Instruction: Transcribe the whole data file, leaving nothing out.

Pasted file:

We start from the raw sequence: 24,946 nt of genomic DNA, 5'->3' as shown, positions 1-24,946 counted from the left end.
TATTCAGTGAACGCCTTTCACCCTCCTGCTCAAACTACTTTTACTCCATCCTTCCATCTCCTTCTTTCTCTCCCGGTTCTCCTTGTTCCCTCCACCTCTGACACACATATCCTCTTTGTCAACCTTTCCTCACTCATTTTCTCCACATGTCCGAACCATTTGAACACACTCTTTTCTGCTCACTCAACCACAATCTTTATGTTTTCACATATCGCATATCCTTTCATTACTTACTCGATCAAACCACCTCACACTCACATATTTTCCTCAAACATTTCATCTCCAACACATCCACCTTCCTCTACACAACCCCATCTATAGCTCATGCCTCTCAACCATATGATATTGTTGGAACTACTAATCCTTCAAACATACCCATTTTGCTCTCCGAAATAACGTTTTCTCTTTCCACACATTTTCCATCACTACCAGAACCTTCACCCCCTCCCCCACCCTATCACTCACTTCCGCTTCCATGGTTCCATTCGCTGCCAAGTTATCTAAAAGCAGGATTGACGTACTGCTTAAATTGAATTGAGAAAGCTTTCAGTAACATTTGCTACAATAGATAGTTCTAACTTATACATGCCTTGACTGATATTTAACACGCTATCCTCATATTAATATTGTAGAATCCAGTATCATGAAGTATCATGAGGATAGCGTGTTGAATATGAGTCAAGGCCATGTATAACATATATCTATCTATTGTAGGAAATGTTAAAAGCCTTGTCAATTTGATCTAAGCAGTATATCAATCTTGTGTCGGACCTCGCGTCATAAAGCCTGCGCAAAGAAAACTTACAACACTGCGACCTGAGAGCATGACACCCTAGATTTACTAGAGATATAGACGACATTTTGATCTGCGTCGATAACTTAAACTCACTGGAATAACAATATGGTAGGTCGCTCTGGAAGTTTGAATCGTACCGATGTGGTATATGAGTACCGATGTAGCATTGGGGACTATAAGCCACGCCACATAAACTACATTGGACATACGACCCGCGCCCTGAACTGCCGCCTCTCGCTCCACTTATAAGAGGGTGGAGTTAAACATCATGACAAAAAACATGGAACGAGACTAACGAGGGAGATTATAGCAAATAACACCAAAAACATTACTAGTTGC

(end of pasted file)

We start from the raw sequence: 24,946 nt of genomic DNA, 5'->3' as shown, positions 1-24,946 counted from the left end.
TATTCAGTGAACGCCTTTCACCCTCCTGCTCAAACTACTTTTACTCCATCCTTCCATCTCCTTCTTTCTCTCCCGGTTCTCCTTGTTCCCTCCACCTCTGACACACATATCCTCTTTGTCAACCTTTCCTCACTCATTTTCTCCACATGTCCGAACCATTTGAACACACTCTTTTCTGCTCACTCAACCACAATCTTTATGTTTTCACATATCGCATATCCTTTCATTACTTACTCGATCAAACCACCTCACACTCACATATTTTCCTCAAACATTTCATCTCCAACACATCCACCTTCCTCTACACAACCCCATCTATAGCTCATGCCTCTCAACCATATGATATTGTTGGAACTACTAATCCTTCAAACATACCCATTTTGCTCTCCGAAATAACGTTTTCTCTTTCCACACATTTTCCATCACTACCAGAACCTTCACCCCCTCCCCCACCCTATCACTCACTTCCGCTTCCATGGTTCCATTCGCTGCCAAGTTATCTAAAAGCAGGATTGACGTACTGCTTAAATTGAATTGAGAAAGCTTTCAGTAACATTTGCTACAATAGATAGTTCTAACTTATACATGCCTTGACTGATATTTAACACGCTATCCTCATATTAATATTGTAGAATCCAGTATCATGAAGTATCATGAGGATAGCGTGTTGAATATGAGTCAAGGCCATGTATAACATATATCTATCTATTGTAGGAAATGTTAAAAGCCTTGTCAATTTGATCTAAGCAGTATATCAATCTTGTGTCGGACCTCGCGTCATAAAGCCTGCGCAAAGAAAACTTACAACACTGCGACCTGAGAGCATGACACCCTAGATTTACTAGAGATATAGACGACATTTTGATCTGCGTCGATAACTTAAACTCACTGGAATAACAATATGGTAGGTCGCTCTGGAAGTTTGAATCGTACCGATGTGGTATATGAGTACCGATGTAGCATTGGGGACTATAAGCCACGCCACATAAACTACATTGGACATACGACCCGCGCCCTGAACTGCCGCCTCTCGCTCCACTTATAAGAGGGTGGAGTTAAACATCATGACAAAAAACATGGAACGAGACTAACGAGGGAGATTATAGCAAATAACACCAAAAACATTACTAGTTGC